Walking into a mask shop in Venice means being transported into a magical world where thousands of faces of all shapes and colors seem to be watching you while hiding their secrets.
A great variety of masks can be found in the mascarer’s workshop: from the main characters of the commedia dell’arte, such as Pantaloon and Harlequin, to the irreverent gnaga of Carnival. The most common and most intriguing, however, are the bauta and moretta, which remind us of the mysterious allure of Venice in the 1700’s.
The history of Venetian masks
There used to be a tradition of mask wearing in Venice not only at Carnival, but also during other holiday seasons. All told, these masked periods could add up to almost six months out of the year!
People from all walks of life: aristocrats, commoners, prostitutes, spies for the fearsome Council of Ten, even the Doge himself, would hide behind a white larva, the name of a specific mask associated with the bauta costume.
Given the popularity of masks, it’s easy to imagine that there were numerous mask makers in the city, but it actually seems that in 1773 there were only 12 such shops employing a total of 36 people. Though laws governing the production of masks had existed since the 13th century, members of the mascareri union (which, in 1500, even included a woman) complained about unlicensed mask makers that were undermining their profession.
Mask production in the city took a big hit when, in 1774, the only legal gambling house in the Serenissima, the Ridotto di Palazzo Dandolo, was closed. Since anyone gambling in the casino was required to wear a mask, it’s closure greatly reduced demand for the mask makers’ wares.
It didn’t take long for things to go from bad to worse for these artisans: when the Republic fell in 1797 the Venetian Carnival tradition all but disappeared as it was repressed and limited by the new Austrian government.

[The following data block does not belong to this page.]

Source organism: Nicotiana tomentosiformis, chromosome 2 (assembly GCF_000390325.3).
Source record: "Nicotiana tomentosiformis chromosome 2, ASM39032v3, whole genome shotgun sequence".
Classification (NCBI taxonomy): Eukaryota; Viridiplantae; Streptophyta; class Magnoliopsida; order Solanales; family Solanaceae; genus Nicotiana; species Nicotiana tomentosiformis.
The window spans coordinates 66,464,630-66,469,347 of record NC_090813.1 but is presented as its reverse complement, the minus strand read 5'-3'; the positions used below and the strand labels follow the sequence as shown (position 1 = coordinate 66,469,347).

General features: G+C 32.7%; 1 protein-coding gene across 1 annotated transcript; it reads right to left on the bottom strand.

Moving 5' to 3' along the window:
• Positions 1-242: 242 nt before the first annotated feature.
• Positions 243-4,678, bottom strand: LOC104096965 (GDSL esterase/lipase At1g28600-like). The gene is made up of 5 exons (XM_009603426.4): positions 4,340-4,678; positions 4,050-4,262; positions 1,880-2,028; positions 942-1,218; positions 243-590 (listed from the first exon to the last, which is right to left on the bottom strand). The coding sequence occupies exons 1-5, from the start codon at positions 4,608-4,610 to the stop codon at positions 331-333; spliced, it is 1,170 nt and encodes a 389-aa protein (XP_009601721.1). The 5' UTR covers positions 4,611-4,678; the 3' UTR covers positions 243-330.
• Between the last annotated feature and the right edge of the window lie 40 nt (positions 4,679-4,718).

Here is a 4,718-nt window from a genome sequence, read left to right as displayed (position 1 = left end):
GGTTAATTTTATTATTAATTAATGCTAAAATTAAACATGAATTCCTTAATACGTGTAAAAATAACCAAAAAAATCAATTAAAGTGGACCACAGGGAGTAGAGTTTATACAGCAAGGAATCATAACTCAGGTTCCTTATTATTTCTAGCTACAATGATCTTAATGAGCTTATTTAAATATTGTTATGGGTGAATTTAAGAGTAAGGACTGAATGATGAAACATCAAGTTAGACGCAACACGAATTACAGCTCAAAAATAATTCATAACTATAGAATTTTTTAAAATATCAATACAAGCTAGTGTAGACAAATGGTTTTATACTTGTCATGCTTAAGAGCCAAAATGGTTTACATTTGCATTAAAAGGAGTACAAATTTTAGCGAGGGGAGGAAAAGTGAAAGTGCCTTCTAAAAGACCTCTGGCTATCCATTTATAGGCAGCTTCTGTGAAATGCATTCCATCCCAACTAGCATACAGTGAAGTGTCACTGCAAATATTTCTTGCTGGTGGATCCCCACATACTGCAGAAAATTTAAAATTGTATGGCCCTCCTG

The rebirth of the Venetian Carnival
Luckily, the traditions and craft of the mascareri weren’t completely lost. We asked Gualtiero dall’Osto form the Tragicomica workshop to tell us how this artisan art form was revived at the end of the 1970’s.
In those days there was a workshop where actors and artisans met up, the Laboratorio Artigiano Maschere in Barbaria de le Tole, which, even in 1977, was producing masks in the Venetian tradition. This was where many future mascareri first got interested in the techniques and history of mask making.
1980 was an important year in this particular story: the Carnival had recently been revived, and that year’s edition saw a true fusion of the theater and the city, thanks in large part to Maurizio Scaparro, who was the director of the Biennale Teatro International Theater Festival at the time.
This was when Donato Sartori arrived in the city, and, together with his father Amleto, created masks for theatrical productions in collaboration with artists such as Strehler, Fo, and Barrault. The workshops and Sartori’s performances showed masks could make the leap from being artisan products to being real art.
This period in the early 1980’s saw the opening of most of the mask shops that still today produce original Venetian masks, keeping the traditional ways alive while still finding room for innovation and artistic creativity.
HOW ARE MASKS MADE?
Today, despite the fact that you can find shops selling masks all over the city, there are fewer than 10 shops that produce their own.
So, just how is a mask made?
As with any art, mask making starts with the study of traditional forms, and then the creation of a design that combines these received ideas with the imagination of the artisan. Once they have a design, the artisan molds a clay model of the mask, and a plaster mold is produced from this model.
Paper is then laid in the plaster mold and left to dry.
Once dry, the papier-mâché mask is removed from the mold and the openings for the eyes, the mouth (if there is one), and the edges are worked to perfection.
At this point, the mask is ready to be decorated with a variety of colors and materials: sequins, gold leaf, silver leaf, cloth, feathers, and many more might be used.
Beyond the mask: costumes and scenography
There are some artisans who go on to create much more than just masks: especially around Carnival season their shops are full of costumes and stunning accessories that completely transform their wearers, even if only for an hour, into characters from another time or a bizarre creature from the realm of fantasy.
With papier-mâché, these artisans can also create sculptures and stage settings that, when matched with masks and costumes, become the perfect backdrop for the Carnival parties that transform ancient Venetian palazzos into dreamscapes where anything is possible.
A special thank to Tragicomica mask workshop for their collaboration and for the images.